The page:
In a major breakthrough, scientists at Delhi’s National Physical Laboratory (NPL) have developed a novel way of producing electricity from water at room temperature without using any power or chemicals. A team led by Dr. R.K. Kotnala used nanoporous magnesium ferrite to split water into hydronium (H3O) and hydroxide (OH) ions and used silver and zinc as electrodes to make a cell that produces electricity.
The hydroelectric cell that uses magnesium ferrite of 1 sq. inch size produces 8 mA current and 0.98 volt. According to a paper published in the International Journal of Energy Research, magnesium ferrite of 2-inch diameter produces 82 mA current and 0.9 volt. Now, the hydroelectric cell material design has been improved and a 2-inch diameter material generates 150 mA current and 0.9 V.
“When we connect four cells [of 2-inch diameter] in series the voltage increases to 3.70 volts and we can operate a small plastic fan or a LED light of 1 watt,” says Dr. Kotnala, the senior author of the paper.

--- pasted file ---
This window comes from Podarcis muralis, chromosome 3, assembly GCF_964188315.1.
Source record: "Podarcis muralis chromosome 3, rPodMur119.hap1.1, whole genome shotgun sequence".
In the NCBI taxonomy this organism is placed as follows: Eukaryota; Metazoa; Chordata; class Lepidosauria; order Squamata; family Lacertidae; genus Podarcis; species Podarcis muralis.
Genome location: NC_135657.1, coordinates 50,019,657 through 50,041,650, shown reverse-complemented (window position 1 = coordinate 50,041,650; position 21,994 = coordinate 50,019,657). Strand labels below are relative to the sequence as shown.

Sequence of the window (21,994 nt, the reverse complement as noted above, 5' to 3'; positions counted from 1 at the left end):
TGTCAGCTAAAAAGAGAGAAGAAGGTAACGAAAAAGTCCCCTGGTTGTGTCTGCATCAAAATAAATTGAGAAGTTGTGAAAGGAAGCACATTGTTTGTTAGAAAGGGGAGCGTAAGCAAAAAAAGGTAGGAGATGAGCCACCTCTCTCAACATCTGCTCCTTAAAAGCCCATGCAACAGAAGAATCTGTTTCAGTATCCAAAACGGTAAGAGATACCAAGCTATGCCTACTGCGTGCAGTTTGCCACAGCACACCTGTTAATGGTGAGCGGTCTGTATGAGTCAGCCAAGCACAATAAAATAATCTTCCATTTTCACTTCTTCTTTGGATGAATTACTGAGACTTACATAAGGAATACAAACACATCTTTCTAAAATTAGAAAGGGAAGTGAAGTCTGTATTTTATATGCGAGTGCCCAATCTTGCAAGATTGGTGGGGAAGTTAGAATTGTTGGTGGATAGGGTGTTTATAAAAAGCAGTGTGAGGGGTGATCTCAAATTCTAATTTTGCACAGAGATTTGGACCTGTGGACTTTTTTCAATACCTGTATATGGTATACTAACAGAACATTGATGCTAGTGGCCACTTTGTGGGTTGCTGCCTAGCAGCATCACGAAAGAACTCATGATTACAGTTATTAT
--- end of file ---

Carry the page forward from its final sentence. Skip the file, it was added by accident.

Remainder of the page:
“At a stretch, we can operate the LED for one week as zinc hydroxide, which forms at the anode, gets into the nanopores of magnesium ferrite and reduces its activity.”
Since magnesium has high affinity for hydroxide, it spontaneously splits or dissociates water into hydronium and hydroxide ions. The hydronium ions get trapped inside the nanopores of magnesium ferrite and generate an electric field. The electric field helps in further dissociation of water.
Magnesium ferrite is made as an oxygen-deficient material and has plenty of oxygen vacancies.
To further enhance the activity of magnesium ferrite, about 20 per cent of magnesium is replaced with lithium. The substitution of lithium at magnesium site increases the sensitivity of magnesium ferrite. This is helpful in dissociating water at room temperature as the electrons get trapped in the oxygen deficient sites.
“Because electrons are trapped in the oxygen vacancies they attract water molecules towards the surface of magnesium ferrite. Only when water molecule is brought very close to the magnesium atom can magnesium have any affinity with hydroxide and start the dissociation process,” he says.